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 Robert Carston Arneson  (1930 - 1992)

About: Robert Carston Arneson
 

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Lived/Active: California      Known for: funk ceramic pop images

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BIOGRAPHY for Robert Arneson
Facts/Data
Birth
1930 (Benicia, California)
 
Death
1992

Lived/Active
California


Self portrait - self-portrait bust
© Licensed by VAGA, New York, NY See Details


Often Known For
funk ceramic pop images

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Categories of Interest

Sculptors
California Painters
This biography from the Archives of AskART:
Born in Benicia, California, Robert Arneson almost singlehandedly transformed ceramics into a major contemporary medium.  In the early 1960s, he became a member of the Funk Art movement, a California style of Pop-Art focusing on absurd images of everyday objects.  In the 1970s, he began using humorous portraits as subjects, and his memorial portrait of San Francisco's assassinated Mayor George Moscone was very controversial because it included references to the assassin.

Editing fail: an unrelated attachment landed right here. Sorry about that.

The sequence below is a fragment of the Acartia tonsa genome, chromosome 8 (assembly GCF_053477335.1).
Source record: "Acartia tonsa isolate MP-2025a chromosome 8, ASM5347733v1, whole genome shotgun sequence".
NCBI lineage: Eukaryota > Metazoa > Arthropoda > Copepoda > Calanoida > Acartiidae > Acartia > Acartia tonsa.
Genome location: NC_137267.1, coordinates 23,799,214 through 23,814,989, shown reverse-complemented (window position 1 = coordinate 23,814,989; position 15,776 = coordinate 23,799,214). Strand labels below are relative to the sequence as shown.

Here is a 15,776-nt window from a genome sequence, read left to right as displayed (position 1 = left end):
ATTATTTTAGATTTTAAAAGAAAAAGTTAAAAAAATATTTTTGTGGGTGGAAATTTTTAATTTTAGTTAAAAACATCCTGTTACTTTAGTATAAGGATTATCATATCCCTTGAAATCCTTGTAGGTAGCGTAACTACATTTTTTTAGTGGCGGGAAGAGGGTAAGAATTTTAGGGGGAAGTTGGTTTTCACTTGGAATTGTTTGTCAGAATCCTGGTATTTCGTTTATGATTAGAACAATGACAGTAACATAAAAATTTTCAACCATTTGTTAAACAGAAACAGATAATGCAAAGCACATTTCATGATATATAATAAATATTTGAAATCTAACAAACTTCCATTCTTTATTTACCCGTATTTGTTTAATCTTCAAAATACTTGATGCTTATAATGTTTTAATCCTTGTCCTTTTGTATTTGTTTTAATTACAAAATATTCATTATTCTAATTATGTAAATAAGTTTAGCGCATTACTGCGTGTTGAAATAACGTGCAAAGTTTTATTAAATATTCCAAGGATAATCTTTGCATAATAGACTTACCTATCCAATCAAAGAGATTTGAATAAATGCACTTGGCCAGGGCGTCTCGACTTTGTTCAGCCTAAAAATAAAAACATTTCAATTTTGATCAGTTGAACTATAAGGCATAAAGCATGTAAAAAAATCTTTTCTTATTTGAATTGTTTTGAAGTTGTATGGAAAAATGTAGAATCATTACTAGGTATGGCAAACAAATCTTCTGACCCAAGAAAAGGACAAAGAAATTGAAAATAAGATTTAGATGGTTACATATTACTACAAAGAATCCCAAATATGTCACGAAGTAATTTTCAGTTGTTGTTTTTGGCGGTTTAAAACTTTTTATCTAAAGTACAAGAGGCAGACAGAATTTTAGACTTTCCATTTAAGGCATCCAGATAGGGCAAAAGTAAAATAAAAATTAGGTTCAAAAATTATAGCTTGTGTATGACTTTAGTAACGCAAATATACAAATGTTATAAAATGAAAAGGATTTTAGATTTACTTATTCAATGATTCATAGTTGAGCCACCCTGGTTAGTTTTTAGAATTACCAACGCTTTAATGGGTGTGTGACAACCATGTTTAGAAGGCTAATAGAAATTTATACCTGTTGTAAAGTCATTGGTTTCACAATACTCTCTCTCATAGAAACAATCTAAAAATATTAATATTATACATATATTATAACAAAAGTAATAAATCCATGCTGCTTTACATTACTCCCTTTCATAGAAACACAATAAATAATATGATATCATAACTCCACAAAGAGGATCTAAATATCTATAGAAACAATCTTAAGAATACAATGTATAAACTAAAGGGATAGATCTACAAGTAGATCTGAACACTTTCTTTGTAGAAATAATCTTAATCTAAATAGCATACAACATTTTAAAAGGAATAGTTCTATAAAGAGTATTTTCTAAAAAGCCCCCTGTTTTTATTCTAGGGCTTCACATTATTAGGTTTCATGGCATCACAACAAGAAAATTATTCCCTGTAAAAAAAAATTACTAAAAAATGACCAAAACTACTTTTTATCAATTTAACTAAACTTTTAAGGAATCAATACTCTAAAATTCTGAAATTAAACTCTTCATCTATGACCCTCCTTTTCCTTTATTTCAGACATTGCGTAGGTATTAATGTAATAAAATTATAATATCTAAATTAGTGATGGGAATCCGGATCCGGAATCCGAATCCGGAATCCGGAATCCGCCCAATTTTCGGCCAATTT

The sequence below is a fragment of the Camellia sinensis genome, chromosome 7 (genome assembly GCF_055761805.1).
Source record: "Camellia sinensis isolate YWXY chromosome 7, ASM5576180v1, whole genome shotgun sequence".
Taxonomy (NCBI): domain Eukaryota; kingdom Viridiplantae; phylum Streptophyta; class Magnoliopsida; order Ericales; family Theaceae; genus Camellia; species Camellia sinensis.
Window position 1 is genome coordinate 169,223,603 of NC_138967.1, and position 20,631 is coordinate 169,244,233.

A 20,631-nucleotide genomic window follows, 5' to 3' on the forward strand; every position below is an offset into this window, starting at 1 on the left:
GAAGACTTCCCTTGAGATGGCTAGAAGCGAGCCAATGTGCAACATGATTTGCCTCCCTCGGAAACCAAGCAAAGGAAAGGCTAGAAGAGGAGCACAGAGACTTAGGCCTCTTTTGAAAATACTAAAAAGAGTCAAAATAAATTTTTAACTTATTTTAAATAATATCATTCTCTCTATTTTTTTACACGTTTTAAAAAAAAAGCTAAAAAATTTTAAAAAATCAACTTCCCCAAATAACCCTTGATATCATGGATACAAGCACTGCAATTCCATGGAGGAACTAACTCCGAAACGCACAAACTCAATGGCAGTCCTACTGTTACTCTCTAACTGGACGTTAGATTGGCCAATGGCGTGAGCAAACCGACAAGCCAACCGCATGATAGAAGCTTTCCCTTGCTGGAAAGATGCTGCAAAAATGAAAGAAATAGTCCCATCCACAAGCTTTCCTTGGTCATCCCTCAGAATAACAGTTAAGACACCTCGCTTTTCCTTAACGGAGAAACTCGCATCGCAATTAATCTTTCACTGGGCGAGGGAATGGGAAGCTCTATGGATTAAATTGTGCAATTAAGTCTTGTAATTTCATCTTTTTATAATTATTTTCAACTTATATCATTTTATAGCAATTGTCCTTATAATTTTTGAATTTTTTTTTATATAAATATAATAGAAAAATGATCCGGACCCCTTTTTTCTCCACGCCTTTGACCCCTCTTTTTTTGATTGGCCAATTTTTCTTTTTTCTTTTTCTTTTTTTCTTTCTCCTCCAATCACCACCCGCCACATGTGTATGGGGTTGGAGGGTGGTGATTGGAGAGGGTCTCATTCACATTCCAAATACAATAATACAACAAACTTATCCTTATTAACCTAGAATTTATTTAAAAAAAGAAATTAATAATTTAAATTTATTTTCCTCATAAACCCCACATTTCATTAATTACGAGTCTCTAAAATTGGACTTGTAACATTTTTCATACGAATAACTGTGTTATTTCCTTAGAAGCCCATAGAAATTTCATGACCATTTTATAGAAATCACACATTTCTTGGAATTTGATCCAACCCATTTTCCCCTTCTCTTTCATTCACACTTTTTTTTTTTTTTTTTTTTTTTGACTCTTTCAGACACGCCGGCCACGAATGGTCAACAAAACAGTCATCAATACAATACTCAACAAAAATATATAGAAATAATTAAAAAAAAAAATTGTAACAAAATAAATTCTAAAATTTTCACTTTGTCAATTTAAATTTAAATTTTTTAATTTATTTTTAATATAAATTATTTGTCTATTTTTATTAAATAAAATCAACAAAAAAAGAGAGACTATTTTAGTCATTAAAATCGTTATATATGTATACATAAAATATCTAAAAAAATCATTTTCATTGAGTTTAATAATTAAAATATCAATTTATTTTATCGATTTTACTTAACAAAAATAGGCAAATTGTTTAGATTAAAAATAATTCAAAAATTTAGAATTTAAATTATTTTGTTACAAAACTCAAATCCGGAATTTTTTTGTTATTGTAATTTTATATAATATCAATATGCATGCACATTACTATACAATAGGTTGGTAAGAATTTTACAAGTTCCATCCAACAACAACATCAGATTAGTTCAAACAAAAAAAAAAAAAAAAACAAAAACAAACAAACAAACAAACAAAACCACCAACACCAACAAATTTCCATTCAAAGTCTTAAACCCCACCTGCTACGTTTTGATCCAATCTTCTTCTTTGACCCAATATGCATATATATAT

As a young man, he was a high school art teacher, who was assigned the teaching of pottery making and, becoming intrigued by its possibilities, he stayed just a step ahead of his students.  Within a few years, he realized that clay was his medium, but he did not view it in the conventional way of making pots.  He wanted to explore the organic and functional qualities of the material itself, and in this approach, was influenced by Peter Voulkos.

He gave his pieces ironic titles and incorporated graffiti, giving him an opportunity to play whimsical games with the work.  In the 1970s, he began using humorous portraits as subject matter, sculpting his friends, heroes, and himself--all with ironic comments on the human condition.  His works also became increasingly larger, making them a combination of sculpture and ceramics, and with his introduction of colored glazes, he was part of a generation that integrated painting and sculpture.

For many years, Arneson taught at the University of California-Davis, where he influenced many young artists.  He died in 1992 from a long battle with cancer that had begun in 1975. This ill health darkened the tone of his clay works, and many of them took on issues such as nuclear war, assassins, and society's victims.

Source:
Thomas Albright, Art in the San Francisco Bay Area
Docent Files, Phoenix Art Museum

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